TALENT — Soaring legal costs that could total nearly twice the $36,000 spent last fiscal year have prompted city departments to cut back on purchases and funding for capital improvements.
"It's more like an internal tightening of the belt," said City Manager Tom Corrigan. There will be no reduction in services and no personnel layoffs, he said.
Legal consultation on Mountain View Paving asphalt plant appeals, a Medford Water Commission agreement, franchise renewals and community development agreements have caused the spike in expenses, city officials said.
Talent spent $26,000 in the first six months of the fiscal year on legal expenses. Legal costs could reach as much as $65,000 in the current fiscal period, said Corrigan. The city is represented by the Local Government Law Group of Speer Hoyt Inc. in Eugene.
City officials in April 2013 joined in an appeal of a preliminary county ruling that allowed Mountain View Paving to continue asphalt production at its site on Bear Creek just outside city limits.
Environmental group Rogue Advocates also appealed the ruling. In October, the county hearings officer deemed the operation legal, although structures built after 2002 had to be removed.
Talent has spent $31,000 during the current and previous fiscal year on legal counsel for the Mountain View issues. The city has not joined an appeal by Rogue Advocates to the Oregon Land Use Board of Appeals on the October ruling. But Corrigan said city attorneys will need to review filings in the case because of prior participation.
The Medford Water Commission's proposed contract for water services also has come under legal scrutiny. The previous agreement expired last year. So far, $15,000 has been spent on legal fees in the current fiscal year on Water Commission issues.
City Councilwoman Darby Stricker has urged the city to take its time to review the contract, which has gone from four to 11 pages. The City Council held an executive session to confer with counsel Wednesday on Water Commission issues, said Mayor Bill Cecil.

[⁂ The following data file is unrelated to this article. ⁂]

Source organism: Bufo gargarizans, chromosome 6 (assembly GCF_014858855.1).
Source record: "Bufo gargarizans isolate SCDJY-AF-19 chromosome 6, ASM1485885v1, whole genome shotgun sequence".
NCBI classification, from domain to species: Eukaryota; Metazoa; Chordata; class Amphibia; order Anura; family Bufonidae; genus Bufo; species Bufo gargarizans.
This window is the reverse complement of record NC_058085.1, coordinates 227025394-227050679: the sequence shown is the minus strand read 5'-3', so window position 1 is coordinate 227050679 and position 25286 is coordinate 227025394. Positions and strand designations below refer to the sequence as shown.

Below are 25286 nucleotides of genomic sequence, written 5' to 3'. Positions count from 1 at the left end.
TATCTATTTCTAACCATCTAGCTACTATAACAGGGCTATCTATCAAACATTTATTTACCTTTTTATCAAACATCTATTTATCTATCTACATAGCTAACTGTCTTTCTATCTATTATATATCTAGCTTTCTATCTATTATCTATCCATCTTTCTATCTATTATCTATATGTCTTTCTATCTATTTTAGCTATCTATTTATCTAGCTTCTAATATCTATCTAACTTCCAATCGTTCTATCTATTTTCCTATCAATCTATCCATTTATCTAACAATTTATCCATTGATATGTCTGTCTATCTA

"I guess we just live in a society that is litigious," said Cecil. "You have to settle things, however, and that's not cheap."
A new franchise agreement for recycling and trash disposal with Recology Ashland Sanitary Service will be considered at the March 19 council meeting. That, too, required legal review.
Legal counsel likely also will be needed on medical marijuana dispensary licensing, said Corrigan. State law will allow the outlets beginning March 3, but cities must determine how or whether they will license them.
Talent's budget sets legal-fee amounts by departments. The general fund, which includes administration, finance and police, has the largest budgeted amount, at $10,000. Community Development's budget for legal expenses is $6,000.
Plans to move money into capital improvement funds for future purchases have been cut back. The city will no longer set aside $20,000 toward a new police patrol car, and the finance department will forgo putting aside $30,000 for new software.
Departments are cutting back on supply purchases and not buying smaller items, such as $2,500 for a new lectern for City Council sessions in the Community Center.
Cutbacks won't affect installation of a splash pad at Chuck Roberts Park, Front Street improvements or engineering for work on Lithia Way and Rapp Road.
Next year's budget will include more for legal expenses and may cut back contingency funds, Corrigan said.
Tony Boom is a freelance writer living in Ashland. Reach him at firstname.lastname@example.org.